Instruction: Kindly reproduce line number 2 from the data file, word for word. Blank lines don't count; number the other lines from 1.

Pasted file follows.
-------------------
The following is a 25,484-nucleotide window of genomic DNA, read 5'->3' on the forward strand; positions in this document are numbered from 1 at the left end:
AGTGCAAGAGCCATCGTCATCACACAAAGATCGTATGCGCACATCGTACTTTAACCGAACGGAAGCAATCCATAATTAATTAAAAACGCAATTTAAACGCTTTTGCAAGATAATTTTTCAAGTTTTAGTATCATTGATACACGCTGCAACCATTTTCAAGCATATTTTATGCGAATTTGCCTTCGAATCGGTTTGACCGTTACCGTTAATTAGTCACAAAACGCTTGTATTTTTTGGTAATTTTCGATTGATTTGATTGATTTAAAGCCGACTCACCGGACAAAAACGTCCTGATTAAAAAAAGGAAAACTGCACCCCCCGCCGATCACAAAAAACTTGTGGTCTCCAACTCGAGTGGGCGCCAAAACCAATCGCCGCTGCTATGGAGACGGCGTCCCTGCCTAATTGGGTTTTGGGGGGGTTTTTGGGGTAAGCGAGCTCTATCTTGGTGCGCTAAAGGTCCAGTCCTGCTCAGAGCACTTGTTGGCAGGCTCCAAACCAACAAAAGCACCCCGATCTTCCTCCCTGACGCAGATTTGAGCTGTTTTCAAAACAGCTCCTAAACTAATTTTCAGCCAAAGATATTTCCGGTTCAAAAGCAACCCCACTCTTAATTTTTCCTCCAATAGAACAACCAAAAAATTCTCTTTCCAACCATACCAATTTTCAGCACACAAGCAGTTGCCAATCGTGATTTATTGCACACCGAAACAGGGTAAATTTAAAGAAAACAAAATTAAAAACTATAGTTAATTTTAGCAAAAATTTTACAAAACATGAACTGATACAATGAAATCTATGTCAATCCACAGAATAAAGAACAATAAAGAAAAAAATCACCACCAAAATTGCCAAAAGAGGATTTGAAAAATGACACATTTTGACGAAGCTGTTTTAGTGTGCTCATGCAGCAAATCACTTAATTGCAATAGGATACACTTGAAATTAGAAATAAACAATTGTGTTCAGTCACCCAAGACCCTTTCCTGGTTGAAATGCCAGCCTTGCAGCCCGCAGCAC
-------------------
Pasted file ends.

AGTGCAAGAGCCATCGTCATCACACAAAGATCGTATGCGCACATCGTACTTTAACCGAACGGAAGCAATCCATAATTAATTAAAAACGCAATTTAAACGCTTTTGCAAGATAATTTTTCAAGTTTTAGTATCATTGATACACGCTGCAACCATTTTCAAGCATATTTTATGCGAATTTGCCTTCGAATCGGTTTGACCGTTACCGTTAATTAGTCACAAAACGCTTGTATTTTTTGGTAATTTTCGATTGATTTGATTGATTTAAAGCCGACTCACCGGACAAAAACGTCCTGATTAAAAAAAGGAAAACTGCACCCCCCGCCGATCACAAAAAACTTGTGGTCTCCAACTCGAGTGGGCGCCAAAACCAATCGCCGCTGCTATGGAGACGGCGTCCCTGCCTAATTGGGTTTTGGGGGGGTTTTTGGGGTAAGCGAGCTCTATCTTGGTGCGCTAAAGGTCCAGTCCTGCTCAGAGCACTTGTTGGCAGGCTCCAAACCAACAAAAGCACCCCGATCTTCCTCCCTGACGCAGATTTGAGCTGTTTTCAAAACAGCTCCTAAACTAATTTTCAGCCAAAGATATTTCCGGTTCAAAAGCAACCCCACTCTTAATTTTTCCTCCAATAGAACAACCAAAAAATTCTCTTTCCAACCATACCAATTTTCAGCACACAAGCAGTTGCCAATCGTGATTTATTGCACACCGAAACAGGGTAAATTTAAAGAAAACAAAATTAAAAACTATAGTTAATTTTAGCAAAAATTTTACAAAACATGAACTGATACAATGAAATCTATGTCAATCCACAGAATAAAGAACAATAAAGAAAAAAATCACCACCAAAATTGCCAAAAGAGGATTTGAAAAATGACACATTTTGACGAAGCTGTTTTAGTGTGCTCATGCAGCAAATCACTTAATTGCAATAGGATACACTTGAAATTAGAAATAAACAATTGTGTTCAGTCACCCAAGACCCTTTCCTGGTTGAAATGCCAGCCTTGCAGCCCGCAGCAC